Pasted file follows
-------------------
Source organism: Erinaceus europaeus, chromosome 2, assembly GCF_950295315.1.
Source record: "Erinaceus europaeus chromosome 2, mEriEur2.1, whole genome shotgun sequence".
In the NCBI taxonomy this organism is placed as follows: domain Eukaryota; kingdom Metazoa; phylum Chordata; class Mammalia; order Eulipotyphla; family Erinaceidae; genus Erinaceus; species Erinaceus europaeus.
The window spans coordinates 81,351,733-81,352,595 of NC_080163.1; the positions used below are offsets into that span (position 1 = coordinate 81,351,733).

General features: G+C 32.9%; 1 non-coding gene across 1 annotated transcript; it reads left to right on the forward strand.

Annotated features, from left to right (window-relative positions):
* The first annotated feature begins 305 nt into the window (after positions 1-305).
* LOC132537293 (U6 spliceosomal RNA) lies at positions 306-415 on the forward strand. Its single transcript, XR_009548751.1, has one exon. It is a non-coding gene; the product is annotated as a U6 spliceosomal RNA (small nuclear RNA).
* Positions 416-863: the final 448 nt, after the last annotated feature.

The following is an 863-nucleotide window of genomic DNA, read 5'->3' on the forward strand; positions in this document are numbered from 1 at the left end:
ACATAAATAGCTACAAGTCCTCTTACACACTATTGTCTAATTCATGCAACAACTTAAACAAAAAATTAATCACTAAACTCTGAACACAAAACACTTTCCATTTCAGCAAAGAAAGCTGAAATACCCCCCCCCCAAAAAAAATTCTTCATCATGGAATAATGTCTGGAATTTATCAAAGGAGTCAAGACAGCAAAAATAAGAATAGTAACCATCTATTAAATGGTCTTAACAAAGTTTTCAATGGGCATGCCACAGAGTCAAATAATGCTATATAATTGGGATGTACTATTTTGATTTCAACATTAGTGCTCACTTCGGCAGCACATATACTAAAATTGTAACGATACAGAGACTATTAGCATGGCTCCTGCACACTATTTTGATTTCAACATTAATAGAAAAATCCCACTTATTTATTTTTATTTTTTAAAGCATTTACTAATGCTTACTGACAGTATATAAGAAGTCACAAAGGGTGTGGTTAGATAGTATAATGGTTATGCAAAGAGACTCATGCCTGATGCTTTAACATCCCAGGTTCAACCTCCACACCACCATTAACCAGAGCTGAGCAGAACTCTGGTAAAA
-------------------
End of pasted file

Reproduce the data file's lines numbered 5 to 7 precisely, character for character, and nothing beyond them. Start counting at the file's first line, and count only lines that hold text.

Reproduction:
General features: G+C 32.9%; 1 non-coding gene across 1 annotated transcript; it reads left to right on the forward strand.

Annotated features, from left to right (window-relative positions):
* The first annotated feature begins 305 nt into the window (after positions 1-305).